Friday, March 17, 2017

Landscape Tips

Try to slow an early spring

tulips from hilltopSpring has arrived three weeks early and this means plants along Colorado's Front Range are blooming ahead of schedule, especially the bulbs we planted last fall. Tulips and daffodils in a lightly mulched bed may be as tall now as they normally would be on April 8th. Bulbs located in a sunny south facing bed against a house or wall may be already be in full bloom.

Despite an early spring, if your daffodils are in full bloom and temps fall below freezing, those blooms will probably freeze.
You cannot protect those flowers, but if you would like to slow down growth of bulbs as they are emerging, you might be able to do just that.

The process begins by testing the soil temperature.
If your tulips and daffodils are now breaking through the soil surface, do a test using the meat thermometer from your kitchen. A compost thermometer also works.

Brush away the mulch
around emerging bulb plants and push the point of the thermometer down as far as it will go into the soil. If the reading is below 60 degrees, then you should be able keep the soil cool and slow the development of these emerging plants. The process ends by adding more mulch to the bed.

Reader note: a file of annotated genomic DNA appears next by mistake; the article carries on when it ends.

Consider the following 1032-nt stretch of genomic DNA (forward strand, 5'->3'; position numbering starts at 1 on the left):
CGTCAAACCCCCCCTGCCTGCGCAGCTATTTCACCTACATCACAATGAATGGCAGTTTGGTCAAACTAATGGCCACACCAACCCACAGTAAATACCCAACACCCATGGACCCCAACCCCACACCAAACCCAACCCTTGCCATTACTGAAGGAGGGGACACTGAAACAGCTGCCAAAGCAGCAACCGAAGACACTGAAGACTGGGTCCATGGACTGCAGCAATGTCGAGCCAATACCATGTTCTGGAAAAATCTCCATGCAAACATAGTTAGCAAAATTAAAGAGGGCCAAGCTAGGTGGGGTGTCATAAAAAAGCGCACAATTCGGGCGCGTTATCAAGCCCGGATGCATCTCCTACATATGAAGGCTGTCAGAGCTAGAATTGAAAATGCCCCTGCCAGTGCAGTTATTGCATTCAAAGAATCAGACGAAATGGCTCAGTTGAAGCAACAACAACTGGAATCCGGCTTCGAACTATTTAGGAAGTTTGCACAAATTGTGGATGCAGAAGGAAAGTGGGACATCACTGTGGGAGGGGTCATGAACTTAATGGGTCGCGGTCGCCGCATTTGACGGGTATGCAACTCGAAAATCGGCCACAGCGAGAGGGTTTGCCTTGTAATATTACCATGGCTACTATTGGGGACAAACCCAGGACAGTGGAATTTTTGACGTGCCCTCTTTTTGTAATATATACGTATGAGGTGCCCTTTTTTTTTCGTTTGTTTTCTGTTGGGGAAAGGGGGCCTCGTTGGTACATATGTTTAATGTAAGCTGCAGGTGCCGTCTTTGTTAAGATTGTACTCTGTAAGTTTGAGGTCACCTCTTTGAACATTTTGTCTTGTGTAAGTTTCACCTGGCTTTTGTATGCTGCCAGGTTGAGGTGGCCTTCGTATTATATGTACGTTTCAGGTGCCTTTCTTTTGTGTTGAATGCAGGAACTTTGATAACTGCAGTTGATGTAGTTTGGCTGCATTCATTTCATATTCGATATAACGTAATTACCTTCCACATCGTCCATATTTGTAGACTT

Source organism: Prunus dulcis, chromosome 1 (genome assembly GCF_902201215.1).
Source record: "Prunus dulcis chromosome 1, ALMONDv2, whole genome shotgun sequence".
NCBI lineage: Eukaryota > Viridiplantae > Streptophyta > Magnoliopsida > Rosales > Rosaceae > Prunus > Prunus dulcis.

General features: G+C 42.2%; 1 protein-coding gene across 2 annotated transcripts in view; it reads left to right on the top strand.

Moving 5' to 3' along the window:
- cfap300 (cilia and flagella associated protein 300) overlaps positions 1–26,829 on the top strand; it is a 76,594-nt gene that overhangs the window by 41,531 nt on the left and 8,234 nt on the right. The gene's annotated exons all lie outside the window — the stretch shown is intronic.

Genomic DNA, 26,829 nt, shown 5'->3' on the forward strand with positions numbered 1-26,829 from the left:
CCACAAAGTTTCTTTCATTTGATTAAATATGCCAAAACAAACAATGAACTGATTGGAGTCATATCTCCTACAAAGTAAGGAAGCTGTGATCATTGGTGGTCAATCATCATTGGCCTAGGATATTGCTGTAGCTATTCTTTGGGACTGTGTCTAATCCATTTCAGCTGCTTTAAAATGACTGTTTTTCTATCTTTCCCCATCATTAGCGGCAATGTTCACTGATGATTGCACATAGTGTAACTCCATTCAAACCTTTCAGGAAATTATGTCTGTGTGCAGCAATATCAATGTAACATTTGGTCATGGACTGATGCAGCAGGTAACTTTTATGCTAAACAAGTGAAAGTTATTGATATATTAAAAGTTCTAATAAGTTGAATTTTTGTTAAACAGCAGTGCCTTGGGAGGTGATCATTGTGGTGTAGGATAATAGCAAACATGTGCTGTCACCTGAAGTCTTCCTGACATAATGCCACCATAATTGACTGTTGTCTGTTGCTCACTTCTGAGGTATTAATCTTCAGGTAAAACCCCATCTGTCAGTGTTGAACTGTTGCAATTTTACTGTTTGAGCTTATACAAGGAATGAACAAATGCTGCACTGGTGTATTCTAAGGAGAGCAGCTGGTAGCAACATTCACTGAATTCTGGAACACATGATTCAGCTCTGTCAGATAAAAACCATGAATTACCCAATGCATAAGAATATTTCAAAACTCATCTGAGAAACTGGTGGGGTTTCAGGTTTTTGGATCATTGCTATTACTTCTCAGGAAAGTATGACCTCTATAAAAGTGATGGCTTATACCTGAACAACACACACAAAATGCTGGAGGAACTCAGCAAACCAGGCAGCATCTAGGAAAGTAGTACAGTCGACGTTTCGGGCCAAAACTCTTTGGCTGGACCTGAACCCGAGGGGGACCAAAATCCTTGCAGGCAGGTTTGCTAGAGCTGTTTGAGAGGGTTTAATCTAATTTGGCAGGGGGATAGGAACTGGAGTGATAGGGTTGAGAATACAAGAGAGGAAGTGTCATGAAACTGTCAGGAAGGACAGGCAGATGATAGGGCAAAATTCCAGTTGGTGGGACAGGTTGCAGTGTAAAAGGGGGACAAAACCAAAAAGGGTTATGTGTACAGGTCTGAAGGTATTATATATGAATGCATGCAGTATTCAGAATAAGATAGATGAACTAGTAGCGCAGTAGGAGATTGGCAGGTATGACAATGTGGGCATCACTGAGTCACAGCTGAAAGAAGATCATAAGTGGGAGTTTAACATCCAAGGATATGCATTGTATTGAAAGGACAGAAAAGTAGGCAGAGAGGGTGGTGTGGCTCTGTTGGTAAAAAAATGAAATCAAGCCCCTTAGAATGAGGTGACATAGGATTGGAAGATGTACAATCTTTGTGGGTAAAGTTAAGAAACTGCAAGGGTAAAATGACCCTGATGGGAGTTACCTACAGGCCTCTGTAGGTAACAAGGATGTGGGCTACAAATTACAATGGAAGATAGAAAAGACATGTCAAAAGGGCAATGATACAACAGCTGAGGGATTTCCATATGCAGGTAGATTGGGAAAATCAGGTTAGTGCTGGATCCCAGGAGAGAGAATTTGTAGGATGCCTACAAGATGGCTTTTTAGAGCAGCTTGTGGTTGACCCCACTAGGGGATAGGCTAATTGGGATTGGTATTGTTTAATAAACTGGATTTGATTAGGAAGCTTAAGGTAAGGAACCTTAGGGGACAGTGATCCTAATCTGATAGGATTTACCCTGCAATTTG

Additional mulch shades and insulates
the soil to keep it from warming in the sun. Keeping the soil cool will slow down growth of the plants and delay bloom time.
If the reading is above 60 degrees and plant growth is taking off, you probably can't slow down the plants because the soil is warm and activating growth. These plants, however, could probably use a splash of water. Give them enough water to moisten the soil to about 1" below the surface.

Word of caution: be careful not to over water bulb beds. Over-watering can make bulbs mushy. If you watered the bed in when you planted, bulbs won't need much more than a sprinkle. And if they're on the east or north side of a structure, test the soil with your hand. If it crumbles like sand, it's time to add water.

Advice for perennials. With the warmth and winds, perennials could use a good, healthy drink of water. They rely on soil moisture along with more hours of sunlight and warmer soil temperatures to wake up and grow in the spring. We have warming soil, more hours of sunlight and now they need that third and most important ingredient - water - to stay alive and healthy for the upcoming season.
Give them a good drink.